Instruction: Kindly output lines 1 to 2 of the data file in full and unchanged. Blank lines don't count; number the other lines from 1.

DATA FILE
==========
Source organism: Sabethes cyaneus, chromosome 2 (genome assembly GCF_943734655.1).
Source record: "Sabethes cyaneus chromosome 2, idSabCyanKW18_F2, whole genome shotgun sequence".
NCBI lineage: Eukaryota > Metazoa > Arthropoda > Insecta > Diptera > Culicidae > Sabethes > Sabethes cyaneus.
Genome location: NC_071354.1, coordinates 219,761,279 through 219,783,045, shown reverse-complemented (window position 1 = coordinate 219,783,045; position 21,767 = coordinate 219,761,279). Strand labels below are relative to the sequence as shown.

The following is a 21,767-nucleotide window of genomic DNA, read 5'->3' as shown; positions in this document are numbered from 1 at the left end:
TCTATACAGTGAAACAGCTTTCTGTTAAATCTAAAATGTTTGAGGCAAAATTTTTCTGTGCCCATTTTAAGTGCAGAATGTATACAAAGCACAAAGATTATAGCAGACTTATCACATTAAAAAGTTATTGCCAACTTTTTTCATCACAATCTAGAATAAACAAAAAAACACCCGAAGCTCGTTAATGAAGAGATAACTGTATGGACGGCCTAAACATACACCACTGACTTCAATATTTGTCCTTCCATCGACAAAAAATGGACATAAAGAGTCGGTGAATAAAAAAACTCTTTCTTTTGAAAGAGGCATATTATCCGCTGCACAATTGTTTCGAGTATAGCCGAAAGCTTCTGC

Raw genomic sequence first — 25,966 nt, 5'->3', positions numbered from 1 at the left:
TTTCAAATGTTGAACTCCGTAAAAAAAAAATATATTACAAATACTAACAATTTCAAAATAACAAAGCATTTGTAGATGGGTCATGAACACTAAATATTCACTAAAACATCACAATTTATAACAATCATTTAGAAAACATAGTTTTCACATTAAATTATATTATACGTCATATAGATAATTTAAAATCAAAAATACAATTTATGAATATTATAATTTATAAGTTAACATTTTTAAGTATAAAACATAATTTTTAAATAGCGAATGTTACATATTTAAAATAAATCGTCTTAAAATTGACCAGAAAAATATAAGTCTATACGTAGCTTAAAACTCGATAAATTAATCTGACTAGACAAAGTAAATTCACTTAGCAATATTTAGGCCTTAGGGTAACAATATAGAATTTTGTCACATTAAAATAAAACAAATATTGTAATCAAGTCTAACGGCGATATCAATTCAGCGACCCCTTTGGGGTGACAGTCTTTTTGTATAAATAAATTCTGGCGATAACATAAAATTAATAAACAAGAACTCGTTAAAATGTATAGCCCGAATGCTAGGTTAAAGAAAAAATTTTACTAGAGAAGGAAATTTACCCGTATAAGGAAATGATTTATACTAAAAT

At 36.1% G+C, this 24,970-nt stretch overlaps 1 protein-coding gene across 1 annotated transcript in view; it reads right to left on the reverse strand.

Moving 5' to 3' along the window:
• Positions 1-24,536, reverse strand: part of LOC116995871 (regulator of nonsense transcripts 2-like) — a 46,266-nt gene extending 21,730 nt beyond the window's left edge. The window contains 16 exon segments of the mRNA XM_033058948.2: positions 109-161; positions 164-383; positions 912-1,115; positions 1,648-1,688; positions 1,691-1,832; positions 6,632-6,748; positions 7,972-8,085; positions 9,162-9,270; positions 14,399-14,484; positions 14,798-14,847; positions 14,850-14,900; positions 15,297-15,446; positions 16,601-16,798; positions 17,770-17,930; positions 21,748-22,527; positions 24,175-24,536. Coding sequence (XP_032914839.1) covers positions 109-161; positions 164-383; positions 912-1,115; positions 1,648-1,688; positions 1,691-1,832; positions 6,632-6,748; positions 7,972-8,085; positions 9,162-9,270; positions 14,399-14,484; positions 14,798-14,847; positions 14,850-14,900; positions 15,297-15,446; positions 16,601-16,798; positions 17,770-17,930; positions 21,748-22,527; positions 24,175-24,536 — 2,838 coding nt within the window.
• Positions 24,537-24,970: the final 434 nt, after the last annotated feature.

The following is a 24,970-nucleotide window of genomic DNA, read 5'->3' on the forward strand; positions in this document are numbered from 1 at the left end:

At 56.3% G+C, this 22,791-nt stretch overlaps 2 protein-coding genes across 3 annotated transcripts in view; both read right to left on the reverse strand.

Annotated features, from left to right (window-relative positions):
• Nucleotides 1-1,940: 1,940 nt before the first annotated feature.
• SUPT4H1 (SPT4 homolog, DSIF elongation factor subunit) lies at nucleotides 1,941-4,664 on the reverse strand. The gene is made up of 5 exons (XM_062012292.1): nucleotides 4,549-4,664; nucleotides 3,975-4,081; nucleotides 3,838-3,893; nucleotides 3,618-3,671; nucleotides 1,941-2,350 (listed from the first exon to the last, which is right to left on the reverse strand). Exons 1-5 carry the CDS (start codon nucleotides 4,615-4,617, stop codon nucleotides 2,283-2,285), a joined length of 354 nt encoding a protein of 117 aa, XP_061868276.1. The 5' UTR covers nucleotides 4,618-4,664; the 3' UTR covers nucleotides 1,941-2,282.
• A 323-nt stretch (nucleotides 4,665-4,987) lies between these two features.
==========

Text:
Source organism: Sabethes cyaneus, chromosome 2 (genome assembly GCF_943734655.1).
Source record: "Sabethes cyaneus chromosome 2, idSabCyanKW18_F2, whole genome shotgun sequence".